The most common artifacts of the Geometric epoch that have been preserved are ceramics. The pottery of the Geometric epoch is easily recognizable by its characteristic painting: In contrast to the predominantly figurative representations of the previous Minoan and Mycenaean as well as the following Archaic epochs and the lienar and symbolic decorations of Early Bronze Age vessels, Geometric pottery are characterized by non-figurative motifs, lines and geometric patterns. It was not until the late Geometric epoch that figures began to appear again, mainly in the form of friezes running all the way round the vessels; however, most of them are very schematic, almost like stick figures.

Geometric crater Naxos
Geometric crater with characteristic decoration of carefully drawn circles and lines

amphorae from a Geometric tomb Chóra Naxos
amphorae from a Geometric tomb in the Chóra, 9th to 8th century BC

Geometric amphorae Naxos
amphorae from tombs of the Geometric time

The pottery found on Naxos from the early Geometric epoch was mostly imported from Attica, which proves close connections between both areas. Even when more and more pottery was produced on the island itself a little later, it showed clearly an “Attic” style and often imitated the Attic pottery down to the smallest detail. In the 9th century BC, the quantity of Attic style pottery decreases somewhat. Now pottery in the Euboean style becomes more common, particularly in the late period of the Geometric epoch; also pottery in the Parian and Cretan styles appear to a lesser extent. For the 7th century two large Naxian workshops, one using Attic and the other Euboean style, can be distinguished; both, however, have specific local characteristics which make them clearly recognisable. What is particularly remarkable about the Naxian pottery of this time is the high quality not only of the materials, but also of the technique of production and painting as well as the harmonious composition.

Relationships to the closer and more distant surroundings

We know little about the role Naxos played in Greece during the Geometrical epoch. One of the few sources of information are the finds of Naxian ceramics in other areas, neighboring as well as further off. The island of Naxos exported comparatively little pottery during the Geometrical epoch, i.e. the trade in pottery played a rather minor role, although there was a significant and high-quality production for local use on the island. According to the finds connections existed to the closer islands of the Aegean, especially to Delos and Paros, but also to Amorgos, which had been settled by Naxians. On Crete, Naxian pottery was found mainly in Knossós, which must have had close relations with the island for a long time.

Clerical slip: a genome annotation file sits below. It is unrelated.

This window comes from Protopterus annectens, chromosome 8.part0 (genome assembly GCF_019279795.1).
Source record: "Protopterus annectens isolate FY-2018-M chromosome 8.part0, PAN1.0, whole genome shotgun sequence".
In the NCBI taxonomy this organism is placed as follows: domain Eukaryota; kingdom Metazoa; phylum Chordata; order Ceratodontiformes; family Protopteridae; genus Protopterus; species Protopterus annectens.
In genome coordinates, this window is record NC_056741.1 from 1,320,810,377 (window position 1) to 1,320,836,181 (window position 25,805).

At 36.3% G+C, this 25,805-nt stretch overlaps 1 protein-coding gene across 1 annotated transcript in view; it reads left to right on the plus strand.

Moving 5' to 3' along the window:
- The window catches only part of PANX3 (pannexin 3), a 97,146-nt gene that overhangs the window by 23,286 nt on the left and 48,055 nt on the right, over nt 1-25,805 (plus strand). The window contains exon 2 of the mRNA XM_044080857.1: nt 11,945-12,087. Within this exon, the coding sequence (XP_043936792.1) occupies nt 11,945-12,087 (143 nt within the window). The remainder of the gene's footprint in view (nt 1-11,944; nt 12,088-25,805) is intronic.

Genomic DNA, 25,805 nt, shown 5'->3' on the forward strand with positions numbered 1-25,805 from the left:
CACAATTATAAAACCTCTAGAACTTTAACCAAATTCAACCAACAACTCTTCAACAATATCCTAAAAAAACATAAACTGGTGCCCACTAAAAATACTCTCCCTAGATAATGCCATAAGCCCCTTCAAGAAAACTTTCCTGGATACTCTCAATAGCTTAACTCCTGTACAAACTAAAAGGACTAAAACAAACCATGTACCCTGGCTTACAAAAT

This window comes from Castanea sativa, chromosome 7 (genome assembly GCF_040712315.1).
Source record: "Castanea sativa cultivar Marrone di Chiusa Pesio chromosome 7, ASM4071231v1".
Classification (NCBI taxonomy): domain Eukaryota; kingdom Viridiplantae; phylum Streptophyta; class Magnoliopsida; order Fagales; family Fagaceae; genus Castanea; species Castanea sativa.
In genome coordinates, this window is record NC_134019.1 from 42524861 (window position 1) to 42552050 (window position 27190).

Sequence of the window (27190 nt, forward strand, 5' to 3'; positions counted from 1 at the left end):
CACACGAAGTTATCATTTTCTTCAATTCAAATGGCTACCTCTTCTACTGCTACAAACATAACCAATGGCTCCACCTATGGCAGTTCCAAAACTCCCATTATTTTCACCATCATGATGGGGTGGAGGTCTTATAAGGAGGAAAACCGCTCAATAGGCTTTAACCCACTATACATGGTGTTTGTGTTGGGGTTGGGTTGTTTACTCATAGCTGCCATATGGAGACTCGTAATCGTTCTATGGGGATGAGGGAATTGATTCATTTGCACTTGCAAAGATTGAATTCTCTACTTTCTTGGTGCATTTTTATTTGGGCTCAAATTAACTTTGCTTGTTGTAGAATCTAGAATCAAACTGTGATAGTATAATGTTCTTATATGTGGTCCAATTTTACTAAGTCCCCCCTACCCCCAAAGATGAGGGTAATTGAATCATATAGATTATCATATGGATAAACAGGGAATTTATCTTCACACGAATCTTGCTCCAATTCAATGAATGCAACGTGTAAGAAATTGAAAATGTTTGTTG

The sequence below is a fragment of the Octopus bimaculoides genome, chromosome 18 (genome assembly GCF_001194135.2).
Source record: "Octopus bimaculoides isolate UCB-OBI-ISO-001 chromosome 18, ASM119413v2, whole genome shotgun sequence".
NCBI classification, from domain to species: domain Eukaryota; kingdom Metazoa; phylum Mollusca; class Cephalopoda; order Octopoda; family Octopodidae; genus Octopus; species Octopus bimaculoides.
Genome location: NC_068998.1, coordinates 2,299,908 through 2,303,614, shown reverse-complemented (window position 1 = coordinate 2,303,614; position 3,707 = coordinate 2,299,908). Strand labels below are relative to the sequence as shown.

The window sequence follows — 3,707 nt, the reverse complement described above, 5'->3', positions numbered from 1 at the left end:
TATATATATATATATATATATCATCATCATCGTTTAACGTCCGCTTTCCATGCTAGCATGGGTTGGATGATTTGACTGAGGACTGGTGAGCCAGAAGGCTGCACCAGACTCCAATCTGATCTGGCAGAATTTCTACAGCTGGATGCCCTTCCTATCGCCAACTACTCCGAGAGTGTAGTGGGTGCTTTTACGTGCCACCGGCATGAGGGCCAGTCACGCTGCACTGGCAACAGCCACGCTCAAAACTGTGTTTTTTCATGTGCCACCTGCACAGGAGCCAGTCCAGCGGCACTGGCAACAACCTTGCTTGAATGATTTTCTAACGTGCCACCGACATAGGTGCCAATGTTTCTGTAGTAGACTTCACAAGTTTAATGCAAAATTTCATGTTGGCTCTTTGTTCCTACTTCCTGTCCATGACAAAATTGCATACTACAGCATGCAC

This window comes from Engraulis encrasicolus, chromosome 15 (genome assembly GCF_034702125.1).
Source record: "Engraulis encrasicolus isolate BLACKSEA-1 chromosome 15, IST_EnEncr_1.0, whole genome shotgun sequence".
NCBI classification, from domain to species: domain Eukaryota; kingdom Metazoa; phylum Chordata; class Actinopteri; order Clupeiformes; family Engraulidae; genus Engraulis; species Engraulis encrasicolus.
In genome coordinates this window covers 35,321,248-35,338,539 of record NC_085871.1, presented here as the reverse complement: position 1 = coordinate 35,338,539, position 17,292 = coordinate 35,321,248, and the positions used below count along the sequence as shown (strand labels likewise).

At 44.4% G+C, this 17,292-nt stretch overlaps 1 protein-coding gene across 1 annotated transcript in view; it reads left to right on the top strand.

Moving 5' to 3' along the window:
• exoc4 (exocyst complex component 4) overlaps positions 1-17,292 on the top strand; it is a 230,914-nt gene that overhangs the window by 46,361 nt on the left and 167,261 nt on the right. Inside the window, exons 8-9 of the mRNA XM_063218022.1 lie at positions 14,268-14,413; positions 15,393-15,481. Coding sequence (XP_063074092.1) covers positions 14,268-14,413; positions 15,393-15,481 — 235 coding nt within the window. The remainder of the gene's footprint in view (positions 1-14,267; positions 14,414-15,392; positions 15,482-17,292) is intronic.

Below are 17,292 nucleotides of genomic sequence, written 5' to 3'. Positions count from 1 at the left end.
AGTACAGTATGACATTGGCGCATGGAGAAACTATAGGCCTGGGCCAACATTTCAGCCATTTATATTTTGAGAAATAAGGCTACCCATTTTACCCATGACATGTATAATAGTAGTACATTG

Isolated pieces of Naxian pottery were found also in other parts of the Mediterranean, for example on Rhodes, in Syria and in Italy; however, all these pieces appear exclusively in the company of Euboean pottery. During this period, the Euboeans owned an important merchant fleet that travelled a large part of the Aegean Sea and the Mediterranean. The island of Naxos was certainly an important harbor for them, especially for ships travelling to the east. It can be assumed that the presence of Naxian pottery in small quantities even at distant sites is due to the fact that individual Naxian merchants travelled with the Euboean ships.

When reporting about the Geometrical epoch on Naxos we must not forget of course the first Greek colony on Sicily, which was founded around 750 BC by Euboean and Naxian colonists. Here, too, the Naxians played a much smaller role than the Euboeans, even though the colony was given the name “Naxos”. The direct evidence of Naxian influence in the Sicilian Naxos is rather small, and almost all pottery found there is Euboean.

Monument of the Geometric epoch: The Geometric cemetery at Tsikalario

continue: The Archaic epoch

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used literature: Παναγιώτα Κούρου-Μποζάνα, Η ναξιακή παρουσία στο την Αιγαίο και κατά κατά Μεσόγειο κατά τη γεωμετρική εποχή, in: Η Νάξος Νάξος δια μέσου των Αιώνων, Πρακτικά του Συνεδρίου Α Πανελλήνιου Συνεδρίου, Επιμέλεια: Ιωάννης Κ Κ Προμπονάς, Στέφανος Ε. Ψαρράς, Αθήνα 1994